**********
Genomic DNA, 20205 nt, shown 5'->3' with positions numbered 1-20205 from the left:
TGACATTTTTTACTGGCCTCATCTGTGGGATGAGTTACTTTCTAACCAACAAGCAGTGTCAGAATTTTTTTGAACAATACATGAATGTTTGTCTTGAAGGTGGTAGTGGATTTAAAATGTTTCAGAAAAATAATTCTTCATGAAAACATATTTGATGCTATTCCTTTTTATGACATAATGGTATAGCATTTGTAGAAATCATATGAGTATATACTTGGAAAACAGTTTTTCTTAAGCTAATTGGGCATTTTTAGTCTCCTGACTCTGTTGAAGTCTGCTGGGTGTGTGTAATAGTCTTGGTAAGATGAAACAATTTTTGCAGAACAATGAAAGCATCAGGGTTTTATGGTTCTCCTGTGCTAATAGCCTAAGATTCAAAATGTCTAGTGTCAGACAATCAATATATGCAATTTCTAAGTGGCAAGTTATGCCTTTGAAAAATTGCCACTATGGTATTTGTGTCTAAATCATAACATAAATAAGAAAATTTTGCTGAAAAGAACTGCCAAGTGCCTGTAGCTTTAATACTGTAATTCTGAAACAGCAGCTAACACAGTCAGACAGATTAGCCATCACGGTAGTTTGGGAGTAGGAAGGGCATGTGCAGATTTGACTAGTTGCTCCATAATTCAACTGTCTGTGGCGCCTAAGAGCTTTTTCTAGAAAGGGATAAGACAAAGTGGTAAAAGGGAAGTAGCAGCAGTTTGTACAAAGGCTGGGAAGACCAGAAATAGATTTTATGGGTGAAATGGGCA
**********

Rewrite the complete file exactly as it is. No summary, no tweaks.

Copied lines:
Genomic DNA, 20205 nt, shown 5'->3' with positions numbered 1-20205 from the left:
TGACATTTTTTACTGGCCTCATCTGTGGGATGAGTTACTTTCTAACCAACAAGCAGTGTCAGAATTTTTTTGAACAATACATGAATGTTTGTCTTGAAGGTGGTAGTGGATTTAAAATGTTTCAGAAAAATAATTCTTCATGAAAACATATTTGATGCTATTCCTTTTTATGACATAATGGTATAGCATTTGTAGAAATCATATGAGTATATACTTGGAAAACAGTTTTTCTTAAGCTAATTGGGCATTTTTAGTCTCCTGACTCTGTTGAAGTCTGCTGGGTGTGTGTAATAGTCTTGGTAAGATGAAACAATTTTTGCAGAACAATGAAAGCATCAGGGTTTTATGGTTCTCCTGTGCTAATAGCCTAAGATTCAAAATGTCTAGTGTCAGACAATCAATATATGCAATTTCTAAGTGGCAAGTTATGCCTTTGAAAAATTGCCACTATGGTATTTGTGTCTAAATCATAACATAAATAAGAAAATTTTGCTGAAAAGAACTGCCAAGTGCCTGTAGCTTTAATACTGTAATTCTGAAACAGCAGCTAACACAGTCAGACAGATTAGCCATCACGGTAGTTTGGGAGTAGGAAGGGCATGTGCAGATTTGACTAGTTGCTCCATAATTCAACTGTCTGTGGCGCCTAAGAGCTTTTTCTAGAAAGGGATAAGACAAAGTGGTAAAAGGGAAGTAGCAGCAGTTTGTACAAAGGCTGGGAAGACCAGAAATAGATTTTATGGGTGAAATGGGCA